Lunar Moon

Letters

Written by: Ziora Ajeroh 

Igbo culture

I grew up in a typical Nigerian-American household. My parents both immigrated to the United States from Nigeria in the 1990s; and since neither my mother nor my father is the “assimilating” type, it meant that whether I liked it or not, Igbo culture would be at the heart of my development…

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I was born to “kuru nwa” 

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In accordance with Igbo tradition, my great grandmother, accompanied by my grandmother, moved to the U.S. in 2003 after I was born to “kuru nwa,”  the Igbo term for the customary assistance a family receives from the grandmother in raising the child. Aside from the simple “hello,” “goodbye,” and “thank you,” my great grandmother, known affectionately as Mma Adeline, did not speak any English; another factor ensuring my chiefly Igbo upbringing. Great grandmother and grandmother fed me a diet consisting mostly of isi ewuogba, and ofe okworo with garri, and had me say the Grace in Igbo every night. 

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Navigating American Culture

By the time I turned four, I had become like Mma. I could understand English but only spoke Igbo. I entered preschool with a very limited understanding of how to navigate American culture. However, with the help of the preschool teacher, my family, (and my favorite book of nursery rhymes), I learned English in seven months. The next year I started kindergarten reading at a third-grade level and was immediately promoted to the first grade.

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New Moon

When I started school, I was naive and innocent like a new moon. I talked about my heritage to anyone and everyone in earshot. As you can imagine, this didn’t exactly play out well within a small southern town. Other children began to assault me with racist and xenophobic remarks every day. I was told to “go back to my country,” called a “dirty African,” and became a class joke. As a result, I began burying myself in novels and other languages to distract myself. Thus, my journey down the road to self-hate began.

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I started to detest my background…

I resented my parents for being unapologetically Igbo and my classmates for their hurtful actions, but most of all, I resented myself for allowing their words and opinions to affect me as much as they did. I refused to wear the African styles – the way my mother braided my hair for school, and didn’t speak Igbo to anyone but Mma. My father grew concerned. He started making it a point to encourage me to speak Igbo, educating my sister and I on Igbo customs, and teaching us new words.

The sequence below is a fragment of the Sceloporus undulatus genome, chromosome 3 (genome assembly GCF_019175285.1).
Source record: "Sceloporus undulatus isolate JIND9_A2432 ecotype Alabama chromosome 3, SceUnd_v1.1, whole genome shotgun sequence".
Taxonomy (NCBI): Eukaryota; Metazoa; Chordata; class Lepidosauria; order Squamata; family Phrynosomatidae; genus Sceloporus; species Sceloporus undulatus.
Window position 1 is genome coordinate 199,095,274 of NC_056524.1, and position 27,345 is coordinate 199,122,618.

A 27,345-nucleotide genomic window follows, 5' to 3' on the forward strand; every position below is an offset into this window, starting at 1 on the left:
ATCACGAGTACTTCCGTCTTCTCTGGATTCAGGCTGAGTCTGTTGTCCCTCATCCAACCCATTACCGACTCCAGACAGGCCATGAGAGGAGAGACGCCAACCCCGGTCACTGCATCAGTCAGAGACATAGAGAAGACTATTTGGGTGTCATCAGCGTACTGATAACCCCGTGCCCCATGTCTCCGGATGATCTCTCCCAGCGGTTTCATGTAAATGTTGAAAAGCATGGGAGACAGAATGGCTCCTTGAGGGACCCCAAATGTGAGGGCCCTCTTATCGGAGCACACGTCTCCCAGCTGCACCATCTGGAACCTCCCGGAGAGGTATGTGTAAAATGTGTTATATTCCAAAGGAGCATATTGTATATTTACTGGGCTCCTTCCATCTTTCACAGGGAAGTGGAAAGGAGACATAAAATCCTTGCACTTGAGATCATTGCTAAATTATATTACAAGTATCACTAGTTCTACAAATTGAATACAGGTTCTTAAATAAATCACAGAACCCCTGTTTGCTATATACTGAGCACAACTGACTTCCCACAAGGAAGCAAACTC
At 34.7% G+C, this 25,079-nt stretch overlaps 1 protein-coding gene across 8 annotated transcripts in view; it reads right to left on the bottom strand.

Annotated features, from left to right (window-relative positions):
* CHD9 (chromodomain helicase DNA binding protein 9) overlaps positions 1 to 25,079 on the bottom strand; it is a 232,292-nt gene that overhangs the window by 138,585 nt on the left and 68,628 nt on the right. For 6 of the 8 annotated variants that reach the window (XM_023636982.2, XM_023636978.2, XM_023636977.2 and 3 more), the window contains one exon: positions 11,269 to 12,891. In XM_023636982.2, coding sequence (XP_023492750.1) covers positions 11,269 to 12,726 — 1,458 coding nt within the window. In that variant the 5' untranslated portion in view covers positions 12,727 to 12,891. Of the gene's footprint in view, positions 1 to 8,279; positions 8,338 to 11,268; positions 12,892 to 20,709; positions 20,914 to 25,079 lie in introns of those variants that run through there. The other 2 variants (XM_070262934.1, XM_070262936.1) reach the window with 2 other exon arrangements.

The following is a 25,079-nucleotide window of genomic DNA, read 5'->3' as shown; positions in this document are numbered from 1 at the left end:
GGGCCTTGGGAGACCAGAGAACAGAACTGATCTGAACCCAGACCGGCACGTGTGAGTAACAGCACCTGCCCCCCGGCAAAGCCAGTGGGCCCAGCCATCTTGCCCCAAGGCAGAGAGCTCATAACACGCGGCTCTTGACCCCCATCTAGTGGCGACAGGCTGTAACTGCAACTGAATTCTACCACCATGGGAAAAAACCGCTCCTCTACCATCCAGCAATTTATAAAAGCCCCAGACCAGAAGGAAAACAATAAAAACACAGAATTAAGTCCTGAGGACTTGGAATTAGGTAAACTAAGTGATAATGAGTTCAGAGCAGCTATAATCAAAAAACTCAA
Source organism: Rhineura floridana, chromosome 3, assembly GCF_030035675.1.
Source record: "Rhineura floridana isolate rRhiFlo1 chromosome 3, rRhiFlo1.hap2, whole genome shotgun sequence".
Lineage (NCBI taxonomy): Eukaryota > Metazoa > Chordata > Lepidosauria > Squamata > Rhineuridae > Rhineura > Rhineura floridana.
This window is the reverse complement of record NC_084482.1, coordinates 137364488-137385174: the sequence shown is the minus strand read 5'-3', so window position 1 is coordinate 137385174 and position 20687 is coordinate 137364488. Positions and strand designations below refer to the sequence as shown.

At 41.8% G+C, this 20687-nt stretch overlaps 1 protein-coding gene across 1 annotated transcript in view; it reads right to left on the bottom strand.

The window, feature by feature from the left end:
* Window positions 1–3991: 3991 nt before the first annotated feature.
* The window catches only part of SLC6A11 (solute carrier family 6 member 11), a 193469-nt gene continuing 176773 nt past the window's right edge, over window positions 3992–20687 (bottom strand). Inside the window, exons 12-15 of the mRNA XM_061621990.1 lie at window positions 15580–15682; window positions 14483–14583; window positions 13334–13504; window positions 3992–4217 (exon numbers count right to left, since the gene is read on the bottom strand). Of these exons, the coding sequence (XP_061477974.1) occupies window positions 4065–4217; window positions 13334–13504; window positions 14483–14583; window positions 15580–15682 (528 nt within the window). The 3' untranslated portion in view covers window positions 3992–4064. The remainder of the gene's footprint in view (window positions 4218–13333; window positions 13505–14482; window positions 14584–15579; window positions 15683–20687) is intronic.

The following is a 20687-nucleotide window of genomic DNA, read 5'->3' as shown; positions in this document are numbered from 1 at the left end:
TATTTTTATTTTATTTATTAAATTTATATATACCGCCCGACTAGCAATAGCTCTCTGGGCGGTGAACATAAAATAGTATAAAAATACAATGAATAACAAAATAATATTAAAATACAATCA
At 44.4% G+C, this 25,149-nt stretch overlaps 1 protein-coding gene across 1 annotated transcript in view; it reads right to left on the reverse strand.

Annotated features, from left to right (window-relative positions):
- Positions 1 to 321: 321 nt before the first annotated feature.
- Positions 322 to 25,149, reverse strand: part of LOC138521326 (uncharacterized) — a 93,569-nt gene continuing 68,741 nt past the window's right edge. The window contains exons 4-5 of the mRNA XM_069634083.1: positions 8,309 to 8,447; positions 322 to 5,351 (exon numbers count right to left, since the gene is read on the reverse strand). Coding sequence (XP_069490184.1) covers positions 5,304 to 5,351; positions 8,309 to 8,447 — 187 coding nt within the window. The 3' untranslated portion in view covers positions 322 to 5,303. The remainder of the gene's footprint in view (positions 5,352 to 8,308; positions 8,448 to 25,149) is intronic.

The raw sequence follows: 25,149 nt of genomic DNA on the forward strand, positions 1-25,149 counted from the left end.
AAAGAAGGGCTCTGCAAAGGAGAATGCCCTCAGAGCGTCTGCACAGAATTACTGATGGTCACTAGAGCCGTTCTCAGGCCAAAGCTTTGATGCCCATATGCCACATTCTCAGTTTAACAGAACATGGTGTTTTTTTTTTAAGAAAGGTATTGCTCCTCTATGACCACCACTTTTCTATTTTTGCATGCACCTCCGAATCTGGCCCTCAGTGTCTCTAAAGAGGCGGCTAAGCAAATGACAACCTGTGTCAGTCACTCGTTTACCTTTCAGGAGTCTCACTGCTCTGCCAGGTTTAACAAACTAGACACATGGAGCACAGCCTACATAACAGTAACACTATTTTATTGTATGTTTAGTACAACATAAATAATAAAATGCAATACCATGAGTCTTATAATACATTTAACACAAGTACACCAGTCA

I deflected his efforts until after Mma’s funeral. I was talking to one of my aunts, and for some reason, the Igbo word for lotion had slipped my mind, “Ude.”  It was simple, but this momentary lapse of memory sent me into a panic. I’d been excelling in Latin class and was also well on my way to becoming fluent in ogbaogba yet I was losing the ability to articulate myself in my own language. I instantly recalled Mma’s warm voice sternly reminding me that “Igbo amaka,” (Igbo is beautiful). It was a popular phrase among Igbo elders, my great grandmother especially. I thought of how Mma would feel if she knew how ashamed I was of the culture she had so proudly instilled in me, and how revolted she would’ve been by my actions. From then on, I started paying attention when my dad spoke. At family events, when the adult men were discussing politics in Igbo, I listened in. I began practicing some traditional Igbo dances in my room and watching Nollywood films with my mom. Bit by bit, I began to recover the culture I had lost while learning about the cultures of others.

Two personalities

Now it seems I have two personalities, Igbo – Ziora and American – Ziora, and I am still adjusting, but I’ve been teaching myself the delicate balance between the two. In the words of the ever-so-wise Hannah Montana, I’m finding the “best of both worlds.” The journey of self-acceptance throughout my adolescence progressed like a waxing moon – and now I have finally reached my lunar bloom.

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